Being T-Shaped

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IDEO is regarded as one of the top Innovation firms globally and one of their core practices is to find and develop “T-Shaped” individuals.  T-Shaped individuals will hold deep expertise in a certain field but will have broad experiences and interests that allow them to easily work in and understand cross-functional teams as well as develop unique insights specific to their experiences.

This mindset seems to be a necessary pre-requisite to innovation and collaboration.  Another analogy for a T-Shaped individual is that of a “Renaissance” man or woman, again a practice which focuses on development of something niche but also practice is many different and often unrelated fields to drive unique solutions and inventions.

However, this concept goes against much of what is developed in traditional corporations and schooling where we are rewarded for deep niche expertise.  Certain graduate rotation programs aim to create this cross-functional expertise, but the value is in having individuals who are truly interested in, and practicing, different disciplines as opposed to “doing their time”.  New programs are popping up such as Parson’s Strategic Design Management Program and Stanford’s d.school which mix business and design or the USC Iovine Young Academy which mixes art, business and tech.

It is important to focus on developing this skillset and there are ways outside of formulated programs to work on your “T”, though everyone’s “T” will be made up of different sets of experiences.  Determining your vertical I or mastery area is quite simple, and you need to actively develop and hone your skills.  For your horizontal T there are many great ways to explore other fields:

Read Broadly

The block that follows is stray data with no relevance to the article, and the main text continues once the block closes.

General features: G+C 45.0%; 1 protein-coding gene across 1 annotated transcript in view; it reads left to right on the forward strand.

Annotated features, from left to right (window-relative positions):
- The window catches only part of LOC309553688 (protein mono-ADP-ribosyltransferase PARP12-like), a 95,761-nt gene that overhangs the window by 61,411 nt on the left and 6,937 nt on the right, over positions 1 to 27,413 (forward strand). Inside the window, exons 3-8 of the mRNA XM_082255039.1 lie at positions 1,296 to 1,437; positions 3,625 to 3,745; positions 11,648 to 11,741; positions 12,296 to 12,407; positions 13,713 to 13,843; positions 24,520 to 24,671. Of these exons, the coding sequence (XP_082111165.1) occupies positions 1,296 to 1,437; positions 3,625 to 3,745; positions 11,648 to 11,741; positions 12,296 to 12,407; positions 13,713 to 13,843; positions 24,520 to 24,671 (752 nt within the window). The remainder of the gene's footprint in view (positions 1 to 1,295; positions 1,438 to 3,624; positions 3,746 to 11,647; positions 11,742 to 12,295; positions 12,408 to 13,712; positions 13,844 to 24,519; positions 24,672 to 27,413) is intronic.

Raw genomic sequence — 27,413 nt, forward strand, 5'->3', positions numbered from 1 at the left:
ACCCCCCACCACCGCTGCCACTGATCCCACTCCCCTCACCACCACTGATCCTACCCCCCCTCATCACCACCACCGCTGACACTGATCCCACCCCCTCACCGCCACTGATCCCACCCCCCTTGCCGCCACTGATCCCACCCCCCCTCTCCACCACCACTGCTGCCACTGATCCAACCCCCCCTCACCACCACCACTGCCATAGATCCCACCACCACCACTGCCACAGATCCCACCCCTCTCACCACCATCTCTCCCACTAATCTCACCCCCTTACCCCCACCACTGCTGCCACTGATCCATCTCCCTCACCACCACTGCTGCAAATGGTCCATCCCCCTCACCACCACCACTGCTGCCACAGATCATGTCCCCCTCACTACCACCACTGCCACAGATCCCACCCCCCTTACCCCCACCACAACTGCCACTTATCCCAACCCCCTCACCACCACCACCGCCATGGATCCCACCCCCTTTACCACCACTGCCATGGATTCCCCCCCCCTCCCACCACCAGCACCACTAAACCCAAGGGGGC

It can be easy to fall into the trap of reading what you traditionally like, I tend to collect non-fiction business books and read traditional business magazines.  I have challenged myself to explore new areas by reading new magazines ranging from topics on travel, architecture, poetry collections, science journals etc.  I also have incorporated into my daily RSS readings a whole set of feeds meant to take me out of my current field.

Take Courses

The best way to practice and actively develop skills is to take courses in new areas.  I have been taking advantage of MOOCs and the wide array of courses they offer.  I have taken a number of courses on innovation but also on art history, game theory and I am starting a course soon on “Stunt Writing”.

Travel

Everyone knows travel is a great way to broaden thinking and observe new ways of being.  I like to challenge myself to travel somewhere new and unexpected every year with my recent extended stays occurring in Guangzhou China, Medellin Colombia, and Marrakech Morocco.

Create a Credible Practice

I have a colleague who works in sustainability and his part-time hobby is ocean photography.  It’s a great complement to his work but very unique and inspiring.  Whether its creating a photo portfolio, a blog, writing a book on a topic, participating in competitions or otherwise it can be helpful to have a dedicated practice that  proves your cross-disciplinary interests.

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One thought on “Being T-Shaped

  1. Pingback: Innovation Field Trips | Innovation Field Notes

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